Thinking of quitting your job amid the Great Recession? You’re not alone. Many American workers — 53% — say they’re open to leaving their jobs and 44% say they actively looked for new jobs in the last quarter of 2021, according to a survey from insurance company and risk management firm Willis Towers Watson.

And it doesn’t seem to be slowing down in 2022.

“The findings suggest that employees continue to job hunt at the same pace as last year and that the labor exodus is not yet over,” said Steve Nyce, a senior economist at WTW.

Workers surveyed said they are looking for greener pastures — with reasons such as better pay, more favorable working arrangements and better health benefits topping the list. These may be short-term changes but making a switch without thinking about your retirement plans could be costly in the long run.

It’s important to keep an eye on your retirement plans as you make a leap to a new job. A lot of people risk losing a lot of momentum in retirement savings if they don’t.

The Great Resignation has broken records for job hopping. A record 47.8 million Americans quit their jobs in 2021 — almost four million a month on average — according to the Society for Human Resource Management.

At the same time, the pandemic and Great Resignation has roiled the retirement landscape. Some people have taken advantage of economic changes to retire early while millions more have reported difficulty saving for retirement — even deciding to put it off.

Americans Divided: Early Retirement Boom and Difficulty Saving for Retirement

The U.S. Federal Reserve estimates that the labor force will be 5.8 million people fewer in June 2022 than it was before the coronavirus pandemic started. It’s unclear how much of that lower number will be due to early retirements.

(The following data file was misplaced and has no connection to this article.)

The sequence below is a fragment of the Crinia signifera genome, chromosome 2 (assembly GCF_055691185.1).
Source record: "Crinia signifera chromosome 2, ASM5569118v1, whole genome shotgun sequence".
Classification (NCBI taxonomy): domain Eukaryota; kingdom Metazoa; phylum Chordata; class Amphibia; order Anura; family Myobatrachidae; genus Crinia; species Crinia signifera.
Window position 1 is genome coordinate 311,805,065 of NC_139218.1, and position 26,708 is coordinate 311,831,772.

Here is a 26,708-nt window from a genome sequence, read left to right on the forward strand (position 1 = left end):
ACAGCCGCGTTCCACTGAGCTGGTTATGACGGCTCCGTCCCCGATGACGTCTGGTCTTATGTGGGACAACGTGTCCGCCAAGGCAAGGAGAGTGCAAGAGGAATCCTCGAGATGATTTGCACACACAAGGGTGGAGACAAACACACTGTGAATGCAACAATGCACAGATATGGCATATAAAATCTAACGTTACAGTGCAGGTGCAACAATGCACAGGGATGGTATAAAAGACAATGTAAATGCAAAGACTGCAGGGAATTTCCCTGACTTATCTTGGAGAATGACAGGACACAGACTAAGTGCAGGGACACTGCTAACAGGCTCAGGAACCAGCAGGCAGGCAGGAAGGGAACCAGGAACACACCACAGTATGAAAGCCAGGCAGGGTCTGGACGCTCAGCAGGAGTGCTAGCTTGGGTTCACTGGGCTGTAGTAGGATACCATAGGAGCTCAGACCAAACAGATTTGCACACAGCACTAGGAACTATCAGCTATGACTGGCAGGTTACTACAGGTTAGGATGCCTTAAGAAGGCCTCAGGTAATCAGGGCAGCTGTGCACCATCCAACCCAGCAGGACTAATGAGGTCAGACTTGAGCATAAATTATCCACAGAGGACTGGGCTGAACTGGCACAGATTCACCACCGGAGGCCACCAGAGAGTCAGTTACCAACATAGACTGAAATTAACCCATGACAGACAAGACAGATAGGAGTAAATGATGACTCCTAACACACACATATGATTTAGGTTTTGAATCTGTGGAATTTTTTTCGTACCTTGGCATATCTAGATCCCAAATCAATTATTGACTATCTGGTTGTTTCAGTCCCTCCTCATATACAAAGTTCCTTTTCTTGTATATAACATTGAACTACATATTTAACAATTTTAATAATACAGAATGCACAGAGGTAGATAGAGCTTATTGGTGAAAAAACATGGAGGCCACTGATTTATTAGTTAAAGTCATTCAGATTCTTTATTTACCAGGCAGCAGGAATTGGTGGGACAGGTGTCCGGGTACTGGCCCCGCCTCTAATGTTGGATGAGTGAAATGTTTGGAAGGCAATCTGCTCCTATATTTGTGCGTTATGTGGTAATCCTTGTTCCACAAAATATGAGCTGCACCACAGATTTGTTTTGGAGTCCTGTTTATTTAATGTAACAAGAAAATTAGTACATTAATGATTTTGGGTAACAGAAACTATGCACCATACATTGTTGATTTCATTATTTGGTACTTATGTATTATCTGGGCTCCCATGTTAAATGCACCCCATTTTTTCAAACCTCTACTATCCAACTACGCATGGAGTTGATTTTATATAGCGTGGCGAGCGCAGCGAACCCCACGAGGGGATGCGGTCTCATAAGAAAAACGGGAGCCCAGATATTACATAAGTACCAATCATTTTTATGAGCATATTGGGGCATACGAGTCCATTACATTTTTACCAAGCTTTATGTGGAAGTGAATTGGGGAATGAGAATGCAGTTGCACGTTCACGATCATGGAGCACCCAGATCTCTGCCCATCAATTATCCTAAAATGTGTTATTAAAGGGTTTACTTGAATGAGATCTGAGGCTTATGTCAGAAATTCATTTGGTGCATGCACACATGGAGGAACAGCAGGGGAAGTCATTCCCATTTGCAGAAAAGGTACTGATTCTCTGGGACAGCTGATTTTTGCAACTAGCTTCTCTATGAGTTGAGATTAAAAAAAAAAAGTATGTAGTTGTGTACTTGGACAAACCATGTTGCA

But Goldman Sachs estimates that 70% of the people who left were 55 or older — making them potential candidates for early retirement exits.

People with higher incomes and retirement savings had certain advantages that allowed them to take early retirement. The stock market stayed strong through the pandemic and home prices skyrocketed in much of the country. These investments left some people flush with cash and in a good position to retire early.

But others struggled. Nearly a third of households reported that they were spending less and saving more in the first year of the pandemic. And 25% reported they had borrowed against their 401(k) plan or withdrew part of their retirement savings, according to a 2020 survey by Willis Towers Watson.

But with rising inflation — along with rising wages — some economists suggest that we may see a wave of “unretirements” as people choose to go back to work later in 2022.

What to Know Before Retiring in the Great Resignation

Before jumping on the bandwagon of early retirements over the last couple of years, you should consider what the next couple of years will look like for your retirement savings and investments.

There are several items to consider before tendering what you expect to be your own personal great resignation.

Considerations for Early Retirement in the Great Resignation

  • Social Security sold short
    • Early retirement can delay your ability to tap into Social Security — or how much you’ll be able to draw. You can’t start drawing Social Security retirement benefits until you turn 62. Even then, it’ll be substantially less than you would at full retirement age or if you wait to retire until you’re 70. You’ll also give up paying into Social Security for months or years — which also reduces the amount of your monthly benefits.
  • Medicare vs. private insurance
    • You can’t enroll in Medicare until you turn 65. So, if you retire before then, you still have to find a way to pay for health insurance. Private insurance policies vary in premiums, deductibles, copayments and coinsurance. You’ll want to compare those expenses with Medicare costs and to your current out-of-pocket health insurance costs when deciding on whether to retire early.
  • Penalties for early withdrawal from retirement accounts
    • Until 2022, you faced a 10% penalty for money you took out of your IRA, 401(k) or other qualified retirement account. But a new rule can help you get around that — if you take Substantially Equal Periodic Payments (SEPPS). These use an IRS formula and limits how much you can take out and still avoid the 10% penalty rule. These payments are still subject to income taxes. You’re required to stick to these payments until you reach 59 ½ and they may deplete your savings before you die.